2. Quantity
  • Make your contribution as informative as is required for the current purposes of the exchange.
  • Do not make your contribution more informative than is required.

    3. Relation: Be relevant.

    4. Manner: Be perspicuous.
  • Avoid obscurity of expression.
  • Avoid ambiguity.
  • Be brief (avoid unnecessary prolixity).
  • Be orderly.

    This link explains it well: "Conversationalists can deal with the maxims in several ways: They can follow them, violate one of them, opt out of one of them, sacrifice one to the other if they clash, or flout them."

    Maxims are followed (or not) for a variety of reasons, one being that people may want to establish closeness with the person they are talking with, which can be done by making a joke or being sarcastic (which, if done properly, can create a small little "in" or private club that the group is all instantly members of, the group "password" in being the correct deciphering and extraction of the meaning of the utterance).

    In summary, when somebody is being sincere while sarcastic they may be violating or flauting the maxim of manner, while giving social cues that all other maxims are still being followed. This establishes that what the person is about to say is sincere, but the true message is not the literal meaning of the words, but hidden somewhere underneath. The subtext or metamessage to a "kidding the square" type statement is something like this:

    "I'm going to be obnoxious in my delivery, but nothing else, so that you will be tipped off to my breaking of the rules, and must work to figure out what I actually mean. And when you do, you will find a prizeā€”a compliment! We will all laugh at the inside joke and that will make us closer. Yay!"

  • posted by iamkimiam at 9:56 AM on October 10, 2007 [6 favorites]


    Oh, crap, I hate this. I do think "kidding on the square" is it, but I recently (without knowing that term) named it "Jokey Complaining," as my boss does it almost every time she opens her mouth. Just the other day, I decided that from now on, I am going to filter out the "Jokey" and respond to her "Complaining" as if she said it in a non-sarcastic tone.

    I get (I think) what iamkimiam is saying, but I think many people do this not as a way of fitting in or creating a club, but as a way of inflating their own importance by criticizing others -- sort of like the way "Pick-Up Artists" use "negs." But since they are too cowardly/insecure to plainly say what they think, they must disguise it with jokery.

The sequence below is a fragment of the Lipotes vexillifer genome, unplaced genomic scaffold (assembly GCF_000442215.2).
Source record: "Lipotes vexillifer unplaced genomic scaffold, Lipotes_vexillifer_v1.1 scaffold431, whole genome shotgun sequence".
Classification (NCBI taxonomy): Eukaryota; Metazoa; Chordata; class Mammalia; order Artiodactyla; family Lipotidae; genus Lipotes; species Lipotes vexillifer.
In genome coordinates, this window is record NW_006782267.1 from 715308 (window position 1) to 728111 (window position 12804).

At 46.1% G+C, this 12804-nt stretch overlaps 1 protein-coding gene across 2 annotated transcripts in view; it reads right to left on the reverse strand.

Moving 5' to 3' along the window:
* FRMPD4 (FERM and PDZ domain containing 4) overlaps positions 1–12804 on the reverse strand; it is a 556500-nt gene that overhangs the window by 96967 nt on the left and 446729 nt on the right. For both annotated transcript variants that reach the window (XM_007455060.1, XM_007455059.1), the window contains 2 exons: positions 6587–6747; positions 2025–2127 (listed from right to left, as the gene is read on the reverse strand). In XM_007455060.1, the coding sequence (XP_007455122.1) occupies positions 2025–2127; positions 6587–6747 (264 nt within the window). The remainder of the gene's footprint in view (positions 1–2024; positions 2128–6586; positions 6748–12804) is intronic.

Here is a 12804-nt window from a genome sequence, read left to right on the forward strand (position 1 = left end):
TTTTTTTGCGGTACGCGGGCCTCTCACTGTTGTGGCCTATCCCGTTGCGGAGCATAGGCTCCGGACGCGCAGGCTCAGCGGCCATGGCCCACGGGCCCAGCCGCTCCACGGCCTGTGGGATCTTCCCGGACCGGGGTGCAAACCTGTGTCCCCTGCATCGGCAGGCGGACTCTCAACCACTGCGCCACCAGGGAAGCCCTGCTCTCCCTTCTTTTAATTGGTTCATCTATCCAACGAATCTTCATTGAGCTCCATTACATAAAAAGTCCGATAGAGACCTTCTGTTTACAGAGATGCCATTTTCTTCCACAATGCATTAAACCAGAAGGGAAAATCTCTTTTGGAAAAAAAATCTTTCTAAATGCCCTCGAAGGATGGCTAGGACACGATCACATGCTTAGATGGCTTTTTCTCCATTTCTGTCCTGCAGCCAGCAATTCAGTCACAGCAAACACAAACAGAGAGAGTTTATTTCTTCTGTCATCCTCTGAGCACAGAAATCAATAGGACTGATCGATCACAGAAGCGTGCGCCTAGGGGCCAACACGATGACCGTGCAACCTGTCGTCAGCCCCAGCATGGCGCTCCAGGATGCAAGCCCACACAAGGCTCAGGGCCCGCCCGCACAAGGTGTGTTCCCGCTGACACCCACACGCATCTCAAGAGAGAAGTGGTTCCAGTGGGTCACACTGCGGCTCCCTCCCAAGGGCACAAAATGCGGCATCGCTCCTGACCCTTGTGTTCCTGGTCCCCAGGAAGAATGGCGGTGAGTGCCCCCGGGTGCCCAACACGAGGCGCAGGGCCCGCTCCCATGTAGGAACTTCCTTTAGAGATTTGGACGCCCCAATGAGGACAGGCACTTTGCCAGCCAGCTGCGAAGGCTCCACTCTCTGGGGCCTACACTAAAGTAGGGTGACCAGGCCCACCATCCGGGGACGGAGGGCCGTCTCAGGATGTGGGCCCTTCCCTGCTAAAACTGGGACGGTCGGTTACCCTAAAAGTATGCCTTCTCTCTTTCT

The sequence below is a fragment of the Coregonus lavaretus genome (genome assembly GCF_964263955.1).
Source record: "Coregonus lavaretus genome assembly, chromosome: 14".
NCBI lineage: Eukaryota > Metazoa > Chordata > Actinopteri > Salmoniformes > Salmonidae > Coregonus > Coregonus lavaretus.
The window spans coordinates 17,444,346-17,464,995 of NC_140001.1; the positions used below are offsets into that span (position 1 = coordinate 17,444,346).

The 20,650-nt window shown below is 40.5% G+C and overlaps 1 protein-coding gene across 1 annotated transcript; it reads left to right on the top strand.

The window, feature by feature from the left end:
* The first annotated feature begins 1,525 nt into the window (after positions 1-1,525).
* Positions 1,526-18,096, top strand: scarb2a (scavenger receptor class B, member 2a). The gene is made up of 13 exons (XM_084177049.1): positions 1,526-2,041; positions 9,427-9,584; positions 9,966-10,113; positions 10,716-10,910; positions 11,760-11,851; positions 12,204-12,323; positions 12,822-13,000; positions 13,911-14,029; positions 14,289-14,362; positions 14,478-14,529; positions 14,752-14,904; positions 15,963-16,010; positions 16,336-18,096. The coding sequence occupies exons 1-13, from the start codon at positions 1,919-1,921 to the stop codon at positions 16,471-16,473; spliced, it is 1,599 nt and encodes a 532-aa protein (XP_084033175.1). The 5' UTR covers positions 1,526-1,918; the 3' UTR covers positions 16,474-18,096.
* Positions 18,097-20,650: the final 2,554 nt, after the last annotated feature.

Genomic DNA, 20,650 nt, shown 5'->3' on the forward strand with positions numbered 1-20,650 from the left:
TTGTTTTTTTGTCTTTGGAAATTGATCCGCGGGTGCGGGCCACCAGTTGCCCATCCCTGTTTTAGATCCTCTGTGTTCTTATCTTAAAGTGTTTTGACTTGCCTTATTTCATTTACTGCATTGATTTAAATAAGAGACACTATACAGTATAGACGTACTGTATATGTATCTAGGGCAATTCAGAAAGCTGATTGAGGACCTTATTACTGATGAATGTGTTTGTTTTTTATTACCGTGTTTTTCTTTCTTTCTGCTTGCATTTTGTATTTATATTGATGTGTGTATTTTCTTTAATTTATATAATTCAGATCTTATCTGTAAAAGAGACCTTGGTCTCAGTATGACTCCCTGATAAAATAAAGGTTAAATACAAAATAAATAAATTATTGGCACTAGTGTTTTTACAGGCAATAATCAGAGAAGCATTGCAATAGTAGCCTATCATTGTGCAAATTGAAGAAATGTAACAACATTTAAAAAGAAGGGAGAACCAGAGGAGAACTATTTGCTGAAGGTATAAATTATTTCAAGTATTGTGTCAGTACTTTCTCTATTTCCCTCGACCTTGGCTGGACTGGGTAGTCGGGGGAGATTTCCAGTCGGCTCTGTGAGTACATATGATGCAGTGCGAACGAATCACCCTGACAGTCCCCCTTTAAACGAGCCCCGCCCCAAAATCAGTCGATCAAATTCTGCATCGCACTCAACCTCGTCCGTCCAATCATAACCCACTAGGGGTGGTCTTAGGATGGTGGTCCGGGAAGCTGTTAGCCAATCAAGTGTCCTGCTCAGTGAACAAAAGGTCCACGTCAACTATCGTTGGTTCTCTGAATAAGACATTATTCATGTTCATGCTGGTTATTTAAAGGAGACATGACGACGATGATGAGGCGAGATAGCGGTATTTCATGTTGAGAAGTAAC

posted by Rock Steady at 10:19 AM on October 10, 2007


    i believe it's called "truth in jest"
    posted by pipti at 11:02 AM on October 10, 2007


    My friends and I call it "Joking on the real."
    posted by wuzandfuzz at 11:18 AM on October 10, 2007


    In Dutch it's called a joke with a truthful core. ("kern van waarheid")
    posted by jouke at 11:39 AM on October 10, 2007


    Interesting. I call it "being an asshole".
    posted by Evangeline at 12:51 PM on October 10, 2007


    I think it may also be called ironic blame as opposed to ironic praise.
    posted by Neiltupper at 1:06 PM on October 10, 2007


    This could also be termed the Nivens Strategem:
    Mary: Did you crash the men's room?
    Sue Ann: Of course not! (Pause) I went as somebody's guest.
    . . .

    Sue Ann: I just love what you've done with your apartment, Mary!
    Mary: But I haven't done anything.
    Sue Ann: I know. That took guts!
    . . .

    Sue Ann: I hope I'm not disturbing you.
    Mary: I was in bed.
    Sue Ann: Oh, good. Then you're alone!
    . . .

    Murray: Being fired is like being violated!
    Sue Ann: Leave it to Murray to find a bright spot in all this.
    posted by rob511 at 4:07 PM on October 10, 2007


    Evangeline, I was thinking that it was more like a CLM - Career Limiting Move...
    posted by dantodd at 4:15 PM on October 10, 2007


    There's also the phrase "thinly veiled hostility," as when someone makes only a cursory attempt to mask their derision.
    posted by rob511 at 4:26 PM on October 10, 2007


    forehanded insult.
    posted by planetthoughtful at 10:35 PM on October 10, 2007